Who can apply for research grants in Europe? Are there some degree requirements? Can students (undergraduate/graduate) apply for research grants? I know that the answer surely depends on the institution giving the grant, but I assume there are some general requirements, formal or informal. If you know (or even better, are) a student who has received a research grant, please tell how difficult it was. To clarify, I'm not asking about funding to do some degree, but funding to establish new research projects.
Rules will very strongly depend on the funding institution you're applying to, and even on the details of the grant program. Eligibility criteria are listed in each funding program, so go check up those programs that are of interest to you. Even restricting to “in Europe” doesn't help much, because Europe is a large continent with very heterogeneous research (and funding) institutions.
Regarding students (undergraduate or graduate), the only types of grants I can think of are:
- grants to fund your degree; for example, getting a fellowship that would fund you during your PhD
- grants that encourage international collaboration and exchange; e.g., the Chateaubriand fellowship to spend some months in a French lab, or JSPS fellowship for short stays in Japan.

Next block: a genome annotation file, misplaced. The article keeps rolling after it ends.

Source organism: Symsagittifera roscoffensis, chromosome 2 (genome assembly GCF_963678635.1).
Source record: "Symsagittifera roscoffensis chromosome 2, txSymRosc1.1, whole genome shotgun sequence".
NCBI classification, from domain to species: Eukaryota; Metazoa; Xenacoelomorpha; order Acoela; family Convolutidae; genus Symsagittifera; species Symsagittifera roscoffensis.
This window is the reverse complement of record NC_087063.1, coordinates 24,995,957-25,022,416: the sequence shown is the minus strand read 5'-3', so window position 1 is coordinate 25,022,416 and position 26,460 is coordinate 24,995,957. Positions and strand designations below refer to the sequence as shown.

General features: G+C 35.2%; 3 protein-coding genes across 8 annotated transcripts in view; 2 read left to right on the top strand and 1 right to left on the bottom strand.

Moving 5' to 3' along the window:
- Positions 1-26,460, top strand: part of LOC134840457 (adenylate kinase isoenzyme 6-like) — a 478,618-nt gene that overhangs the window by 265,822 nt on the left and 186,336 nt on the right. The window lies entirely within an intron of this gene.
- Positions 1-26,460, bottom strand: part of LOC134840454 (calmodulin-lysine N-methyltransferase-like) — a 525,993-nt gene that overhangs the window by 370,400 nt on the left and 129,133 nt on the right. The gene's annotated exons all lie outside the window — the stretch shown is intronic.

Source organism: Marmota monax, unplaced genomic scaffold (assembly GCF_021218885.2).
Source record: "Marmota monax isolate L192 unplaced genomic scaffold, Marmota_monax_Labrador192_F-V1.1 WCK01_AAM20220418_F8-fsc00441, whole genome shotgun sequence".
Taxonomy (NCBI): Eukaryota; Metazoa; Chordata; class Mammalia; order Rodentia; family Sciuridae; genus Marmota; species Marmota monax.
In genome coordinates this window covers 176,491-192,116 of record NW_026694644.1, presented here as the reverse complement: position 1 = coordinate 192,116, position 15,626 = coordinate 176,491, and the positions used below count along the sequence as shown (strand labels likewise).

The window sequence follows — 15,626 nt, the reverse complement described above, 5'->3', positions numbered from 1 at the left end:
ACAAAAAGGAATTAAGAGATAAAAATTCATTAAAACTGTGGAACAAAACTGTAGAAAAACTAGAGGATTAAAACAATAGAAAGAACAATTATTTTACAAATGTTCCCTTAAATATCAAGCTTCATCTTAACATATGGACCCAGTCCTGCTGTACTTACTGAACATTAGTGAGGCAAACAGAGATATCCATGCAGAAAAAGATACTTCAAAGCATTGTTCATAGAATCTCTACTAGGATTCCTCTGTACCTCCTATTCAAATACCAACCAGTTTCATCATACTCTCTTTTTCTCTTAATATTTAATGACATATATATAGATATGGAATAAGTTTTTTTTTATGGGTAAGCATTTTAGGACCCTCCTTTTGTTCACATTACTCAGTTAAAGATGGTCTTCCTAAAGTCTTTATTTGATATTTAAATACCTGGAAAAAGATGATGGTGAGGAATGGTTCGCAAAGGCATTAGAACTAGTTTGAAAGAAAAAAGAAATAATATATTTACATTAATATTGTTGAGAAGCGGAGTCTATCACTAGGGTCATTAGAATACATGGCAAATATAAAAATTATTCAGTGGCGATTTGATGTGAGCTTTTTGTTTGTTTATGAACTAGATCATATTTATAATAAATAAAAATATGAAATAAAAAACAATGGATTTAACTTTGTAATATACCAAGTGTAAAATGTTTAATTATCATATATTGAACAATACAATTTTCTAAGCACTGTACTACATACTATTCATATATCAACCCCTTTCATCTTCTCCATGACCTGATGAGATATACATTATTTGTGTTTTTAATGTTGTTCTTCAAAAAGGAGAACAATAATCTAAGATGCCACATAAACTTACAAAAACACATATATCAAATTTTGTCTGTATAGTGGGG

A student is expected to devote his efforts to the project for which he is employed, not to bid for new research projects on their own. Thus, I don't think you can get funding for a new research project of your own, until you are an independent researcher.
Most grant programs target institutions - while a grant proposal will generally be prepared by a particular principal investigator (and possibly their team) according to their individual research experience and research goals, and the grant evaluation might place a large importance on their CV and individual publication history, in these programs the grant application has to be submitted by a qualified institution, and the grant will be awarded to that institution, not to an individual.
Furthermore, many grant programs require multiple institutions to apply - e.g. Horizon 2020 calls tend to require consortiums representing multiple EU countries; various grants for applied research require a participation of both a research institution and an industry partner, etc.
There are some types of grants that are targeted at individual researchers, e.g. European Research Council or some post-doc programs. However, the general assumption is that the doctor's degree is the basic qualification showing that someone is qualified to do independent unsupervised research. The grants tend to be quite competitive, so a PhD degree by itself is nowhere near sufficient, but it's a basic 'table stakes' requirement that's mandatory in almost all (or all?) research grant programs.